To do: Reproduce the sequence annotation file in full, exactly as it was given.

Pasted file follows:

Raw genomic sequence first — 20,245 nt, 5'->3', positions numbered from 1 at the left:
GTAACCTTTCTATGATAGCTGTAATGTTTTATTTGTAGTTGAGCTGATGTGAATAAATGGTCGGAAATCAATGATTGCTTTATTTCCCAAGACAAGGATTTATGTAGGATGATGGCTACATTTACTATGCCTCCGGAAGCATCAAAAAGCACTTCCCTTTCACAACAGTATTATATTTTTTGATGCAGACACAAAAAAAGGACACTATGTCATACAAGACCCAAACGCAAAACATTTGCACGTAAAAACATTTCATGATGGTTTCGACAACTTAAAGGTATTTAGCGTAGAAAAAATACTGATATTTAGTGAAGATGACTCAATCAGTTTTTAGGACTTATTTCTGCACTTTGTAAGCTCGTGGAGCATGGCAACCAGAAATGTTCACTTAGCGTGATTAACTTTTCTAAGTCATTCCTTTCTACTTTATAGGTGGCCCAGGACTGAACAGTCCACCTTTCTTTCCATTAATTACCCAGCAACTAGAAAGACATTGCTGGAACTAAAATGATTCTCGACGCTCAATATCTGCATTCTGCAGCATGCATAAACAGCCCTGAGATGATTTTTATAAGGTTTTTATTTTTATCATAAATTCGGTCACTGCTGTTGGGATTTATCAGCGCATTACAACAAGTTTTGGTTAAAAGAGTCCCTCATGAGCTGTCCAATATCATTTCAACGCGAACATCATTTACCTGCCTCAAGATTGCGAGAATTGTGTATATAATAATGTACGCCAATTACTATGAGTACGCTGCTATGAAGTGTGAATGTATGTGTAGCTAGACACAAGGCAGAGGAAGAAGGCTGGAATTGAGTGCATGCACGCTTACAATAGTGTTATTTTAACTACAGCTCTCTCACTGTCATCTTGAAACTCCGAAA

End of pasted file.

Raw genomic sequence first — 20,245 nt, 5'->3', positions numbered from 1 at the left:
GTAACCTTTCTATGATAGCTGTAATGTTTTATTTGTAGTTGAGCTGATGTGAATAAATGGTCGGAAATCAATGATTGCTTTATTTCCCAAGACAAGGATTTATGTAGGATGATGGCTACATTTACTATGCCTCCGGAAGCATCAAAAAGCACTTCCCTTTCACAACAGTATTATATTTTTTGATGCAGACACAAAAAAAGGACACTATGTCATACAAGACCCAAACGCAAAACATTTGCACGTAAAAACATTTCATGATGGTTTCGACAACTTAAAGGTATTTAGCGTAGAAAAAATACTGATATTTAGTGAAGATGACTCAATCAGTTTTTAGGACTTATTTCTGCACTTTGTAAGCTCGTGGAGCATGGCAACCAGAAATGTTCACTTAGCGTGATTAACTTTTCTAAGTCATTCCTTTCTACTTTATAGGTGGCCCAGGACTGAACAGTCCACCTTTCTTTCCATTAATTACCCAGCAACTAGAAAGACATTGCTGGAACTAAAATGATTCTCGACGCTCAATATCTGCATTCTGCAGCATGCATAAACAGCCCTGAGATGATTTTTATAAGGTTTTTATTTTTATCATAAATTCGGTCACTGCTGTTGGGATTTATCAGCGCATTACAACAAGTTTTGGTTAAAAGAGTCCCTCATGAGCTGTCCAATATCATTTCAACGCGAACATCATTTACCTGCCTCAAGATTGCGAGAATTGTGTATATAATAATGTACGCCAATTACTATGAGTACGCTGCTATGAAGTGTGAATGTATGTGTAGCTAGACACAAGGCAGAGGAAGAAGGCTGGAATTGAGTGCATGCACGCTTACAATAGTGTTATTTTAACTACAGCTCTCTCACTGTCATCTTGAAACTCCGAAA